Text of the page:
Ben Affleck/The Battle of Shaker Heights Interview by Paul Fischer in Los Angeles.
Ben Affleck was in a good mood when doing the PR rounds for the latest Project Greenlight film, The Battle of Shaker Heights. While the press was being scrutinized by HBO TV cameras during this unusual junket, Affleck may have preferred to talk Greenlight, but clearly the focus shifted to another film. While his Project Greenlight films cost no more than $1m, Affleck is content to star in Hollywood blockbusters, far removed from the Indie world from which he came. Yet as big a star as Affleck is, he admits he misses working on small films and worrying about the kinds of celebrity issues that currently plague him. "I remember like sleeping on Kevin's couch and doing Chasing Amy which was all that mattered, that is all I had to deal with and the future was nothing but wide open. Then the more you live, the more things happen, the more you define your life and that's what it is." Affleck adds that going through an experience such as the low-budget Shaker Heights, reminds the actor/producer not only why he is in the business to begin with, "but it kind of reminds me at times that I get distracted by other stuff that's part of this business that's really irrelevant. It reminds me of when I was doing movies like Glory Days or Chasing Amy where we had no money, we were rushing all the time and it was sort of the best times I've ever had on a movie set and so doing the Project Greenlight films reminded me of why I love doing this, why I think movies are important, why it's important to bring people into this process and that to me is what is really invigorating." What is NOT so invigorating is being reminded that amidst his successes, come the flops, but despite the huge failure of Affleck's Gigli, here in the US, he has no doubt as to why the film didn't work and remains genuinely philosophical on the subject. "I think actually like scene by scene there's really good stuff in there, but I don't think it hangs together as a movie, so I think fundamentally it doesn't work, but I mean the worst movie of the century? I accepted what the movie was going to be beforehand going into it. It's not fun, but I was sort of prepared for it," Affleck admits. In fact, I felt like it failed so SPECTACULARLY that it was kind of fun and I got a real kick out of it," he adds, laughingly. "I feel like at least I can say I did nothing small either succeeded grandly or failed grandly, so I think you must have perspective on it. I'm at a point where maybe four or five years ago this would have seemed like the end of the world to me, but it's doesn't really. I feel very comfortable and I'd feel a lot worse if I didn't like Paycheck and Jersey Girl so I feel I got a little room to breathe."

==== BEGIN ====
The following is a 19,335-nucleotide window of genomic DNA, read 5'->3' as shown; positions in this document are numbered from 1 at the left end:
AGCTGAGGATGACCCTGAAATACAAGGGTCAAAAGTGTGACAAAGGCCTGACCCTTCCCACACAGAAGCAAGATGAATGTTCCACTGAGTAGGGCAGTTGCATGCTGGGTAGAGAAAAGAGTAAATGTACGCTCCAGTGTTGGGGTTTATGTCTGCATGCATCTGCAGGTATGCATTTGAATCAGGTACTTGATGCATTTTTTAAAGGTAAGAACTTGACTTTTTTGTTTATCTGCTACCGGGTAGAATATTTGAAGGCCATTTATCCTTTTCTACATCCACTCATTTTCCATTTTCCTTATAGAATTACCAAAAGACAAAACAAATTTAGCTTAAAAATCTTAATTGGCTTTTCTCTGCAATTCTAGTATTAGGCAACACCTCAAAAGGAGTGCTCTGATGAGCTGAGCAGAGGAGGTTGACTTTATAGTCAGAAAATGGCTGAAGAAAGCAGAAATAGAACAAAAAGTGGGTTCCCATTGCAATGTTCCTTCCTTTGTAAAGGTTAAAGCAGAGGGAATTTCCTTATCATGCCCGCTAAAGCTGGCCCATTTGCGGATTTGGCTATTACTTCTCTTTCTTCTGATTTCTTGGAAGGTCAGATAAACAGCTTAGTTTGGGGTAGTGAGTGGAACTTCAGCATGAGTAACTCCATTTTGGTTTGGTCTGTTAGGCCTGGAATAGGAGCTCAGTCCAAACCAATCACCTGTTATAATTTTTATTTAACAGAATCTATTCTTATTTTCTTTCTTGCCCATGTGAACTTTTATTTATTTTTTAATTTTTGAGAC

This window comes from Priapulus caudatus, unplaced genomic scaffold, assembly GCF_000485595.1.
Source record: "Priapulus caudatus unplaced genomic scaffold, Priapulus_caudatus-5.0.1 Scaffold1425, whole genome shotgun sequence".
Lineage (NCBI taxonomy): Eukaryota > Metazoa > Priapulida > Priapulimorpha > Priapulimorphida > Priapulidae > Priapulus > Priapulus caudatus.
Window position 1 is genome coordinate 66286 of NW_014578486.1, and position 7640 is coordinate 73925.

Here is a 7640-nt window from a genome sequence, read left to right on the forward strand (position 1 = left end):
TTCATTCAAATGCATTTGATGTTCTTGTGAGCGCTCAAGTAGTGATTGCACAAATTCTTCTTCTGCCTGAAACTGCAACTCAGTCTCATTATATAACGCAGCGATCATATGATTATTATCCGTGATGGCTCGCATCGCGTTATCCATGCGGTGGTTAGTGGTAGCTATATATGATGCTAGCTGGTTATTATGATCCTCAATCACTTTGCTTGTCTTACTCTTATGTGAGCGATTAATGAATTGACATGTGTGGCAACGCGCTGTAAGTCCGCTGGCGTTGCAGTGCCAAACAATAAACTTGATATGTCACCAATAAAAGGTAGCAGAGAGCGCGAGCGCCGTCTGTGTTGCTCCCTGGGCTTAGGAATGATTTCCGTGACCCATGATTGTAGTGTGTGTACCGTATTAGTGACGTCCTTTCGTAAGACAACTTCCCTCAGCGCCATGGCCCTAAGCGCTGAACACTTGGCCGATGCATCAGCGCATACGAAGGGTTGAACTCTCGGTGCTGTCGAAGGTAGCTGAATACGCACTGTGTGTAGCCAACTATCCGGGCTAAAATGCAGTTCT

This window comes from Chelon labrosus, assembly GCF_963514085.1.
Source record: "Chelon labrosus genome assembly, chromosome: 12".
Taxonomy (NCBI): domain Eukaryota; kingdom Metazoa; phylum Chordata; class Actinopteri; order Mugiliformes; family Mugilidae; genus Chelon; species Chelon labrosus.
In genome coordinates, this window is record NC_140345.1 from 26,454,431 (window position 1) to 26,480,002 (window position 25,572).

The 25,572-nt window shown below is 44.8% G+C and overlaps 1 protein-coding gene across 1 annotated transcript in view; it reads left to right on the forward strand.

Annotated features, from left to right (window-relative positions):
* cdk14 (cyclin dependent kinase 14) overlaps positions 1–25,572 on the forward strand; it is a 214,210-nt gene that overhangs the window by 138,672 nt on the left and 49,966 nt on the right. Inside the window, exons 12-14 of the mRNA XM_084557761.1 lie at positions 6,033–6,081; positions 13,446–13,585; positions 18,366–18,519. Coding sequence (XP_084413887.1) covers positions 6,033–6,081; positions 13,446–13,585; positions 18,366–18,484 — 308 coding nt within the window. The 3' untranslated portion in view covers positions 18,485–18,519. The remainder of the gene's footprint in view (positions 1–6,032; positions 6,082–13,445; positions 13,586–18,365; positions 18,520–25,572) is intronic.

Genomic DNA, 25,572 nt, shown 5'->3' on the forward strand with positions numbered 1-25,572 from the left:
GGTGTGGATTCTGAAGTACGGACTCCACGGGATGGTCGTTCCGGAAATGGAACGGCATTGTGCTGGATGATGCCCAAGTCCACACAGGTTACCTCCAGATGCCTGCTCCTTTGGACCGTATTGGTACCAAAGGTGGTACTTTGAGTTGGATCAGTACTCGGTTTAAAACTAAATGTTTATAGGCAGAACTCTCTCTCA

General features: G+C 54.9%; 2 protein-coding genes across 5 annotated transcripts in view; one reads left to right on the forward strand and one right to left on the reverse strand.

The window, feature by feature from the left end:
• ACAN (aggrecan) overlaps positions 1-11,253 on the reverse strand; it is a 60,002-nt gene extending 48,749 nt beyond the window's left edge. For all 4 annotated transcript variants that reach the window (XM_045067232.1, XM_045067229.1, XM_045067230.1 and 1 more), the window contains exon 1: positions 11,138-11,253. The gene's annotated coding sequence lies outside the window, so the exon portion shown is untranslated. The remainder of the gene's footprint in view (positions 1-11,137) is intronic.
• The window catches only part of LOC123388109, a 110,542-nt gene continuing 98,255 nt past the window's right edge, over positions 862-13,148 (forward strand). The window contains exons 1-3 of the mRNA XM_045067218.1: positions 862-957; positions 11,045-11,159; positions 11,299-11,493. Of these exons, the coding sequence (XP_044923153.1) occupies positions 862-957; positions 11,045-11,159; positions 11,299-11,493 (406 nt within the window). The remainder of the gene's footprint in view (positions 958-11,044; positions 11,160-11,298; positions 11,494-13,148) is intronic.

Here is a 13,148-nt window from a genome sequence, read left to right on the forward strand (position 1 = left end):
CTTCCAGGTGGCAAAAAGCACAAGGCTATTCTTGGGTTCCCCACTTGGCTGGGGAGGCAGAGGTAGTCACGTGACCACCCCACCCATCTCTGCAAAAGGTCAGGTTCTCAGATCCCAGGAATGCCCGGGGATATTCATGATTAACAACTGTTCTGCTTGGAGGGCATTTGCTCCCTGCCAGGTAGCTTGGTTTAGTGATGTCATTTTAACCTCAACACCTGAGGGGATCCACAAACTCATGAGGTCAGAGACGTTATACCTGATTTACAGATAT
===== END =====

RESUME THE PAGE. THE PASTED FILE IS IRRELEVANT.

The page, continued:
Affleck remains unconcerned that Jersey Girl, which also features fiance Jennifer Lopez, could suffer the same fate as Gigli, "because I think fundamentally it's about the movie. I really think that if the movie works, people will see it. There's a lot of conventionalism, 'Oh, you can't have this with real life couples'. Maybe that's something to it. I'm sure the fact that the unending story, the diarrhoea of publicity from these magazines about me and Jennifer and where we go, what we do, what we eat must make people want to like feel why buy the cow when you can get the milk for $2.99 at the cashier at the newsstand? But, the problem is, ultimately, the movie's got to work. The thing about Jersey Girl that I really like the movie and Jennifer is really only in it for about 15 minutes, but I'm sure they'll find a way to market it so it does feel like a Ben and Jen movie," he adds laughingly.